A SERIES of ‘difficult conversations’ are set to take place at The University of Leicester, starting with the subject of menopause.
Experts on the impact of the menopause will join a public panel discussion at the university on Thursday, March 3, to bust myths and discuss the often taboo topic.
Kate Muir, producer of Channel 4’s highly-commended documentary Davina McCall: Sex, Myths and The Menopause and author of new book Everything You Need to Know About the Menopause (but Were Too Afraid to Ask), will be joined by health workers, oral historians, and University experts for a fact-finding discussion as part of the Difficult Conversations series, celebrating 100 years of world-changing research at the University, in its Centenary year.
The free event, to be hosted at the University of Leicester Business School (ULSB)’s newly redeveloped Brookfield campus between 6-8pm, is set to explore the menopause and its effects, and how support networks can be put in place to provide inclusive care and policies.
Around 13 million women in the UK are either peri- or post-menopausal. Up to 60 per cent of women experience symptoms and only 38 per cent of women seek help from their GP.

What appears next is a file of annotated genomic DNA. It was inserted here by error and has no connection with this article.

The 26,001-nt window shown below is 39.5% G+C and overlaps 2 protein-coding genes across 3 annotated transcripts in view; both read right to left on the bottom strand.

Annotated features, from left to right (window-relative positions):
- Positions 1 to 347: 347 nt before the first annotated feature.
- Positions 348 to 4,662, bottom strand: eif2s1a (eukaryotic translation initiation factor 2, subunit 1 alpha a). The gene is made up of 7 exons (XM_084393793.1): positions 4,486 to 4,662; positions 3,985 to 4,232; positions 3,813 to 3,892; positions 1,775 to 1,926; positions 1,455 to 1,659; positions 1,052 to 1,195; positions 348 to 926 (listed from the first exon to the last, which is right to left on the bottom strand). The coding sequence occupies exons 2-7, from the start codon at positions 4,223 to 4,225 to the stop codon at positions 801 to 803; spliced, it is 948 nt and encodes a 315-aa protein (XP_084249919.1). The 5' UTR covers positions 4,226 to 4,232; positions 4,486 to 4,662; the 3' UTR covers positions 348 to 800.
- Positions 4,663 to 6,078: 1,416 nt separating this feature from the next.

Panellists for the discussion, followed by a public Q&A, include Samina Malek, Consultant Gynaecologist, and lead for menopause services at the Complex Menopause Clinic, University Hospitals of Leicester NHS Trust, and Kate Muir, activist for The Menopause Charity and author of Everything You Need to Know About the Menopause (But Were Too Afraid to Ask).
“The time has come for feminism to catch up with science, and for science to catch up with feminism. We need to talk about the menopause,” she said.
“We need to make the menopause about metamorphosis, not misery. We need to tell our mad, moving menopause stories.”
Difficult Conversations is hosted by Gary Dixon, Pro-Chancellor and Chair of the University’s Council, and facilitated by Turi King, Professor of Public Engagement and Genetics, and co-presenter with Stacey Dooley of BBC Two’s DNA Family Secrets.
Professor King said: “What we wanted to do with this series is to talk about topics that are potentially quite difficult ones to talk about. That’s one of the big things about research: you explore areas that may be difficult, and having these conversations is a way of moving things forward and possibly change things for the better.
“Difficult Conversations also serves as an ideal forum to celebrate the University’s Centenary, by highlighting 100 years of world-changing ideas and research, right here in Leicester.”
While the event is free to attend, guests are encouraged to book their place through Eventbrite.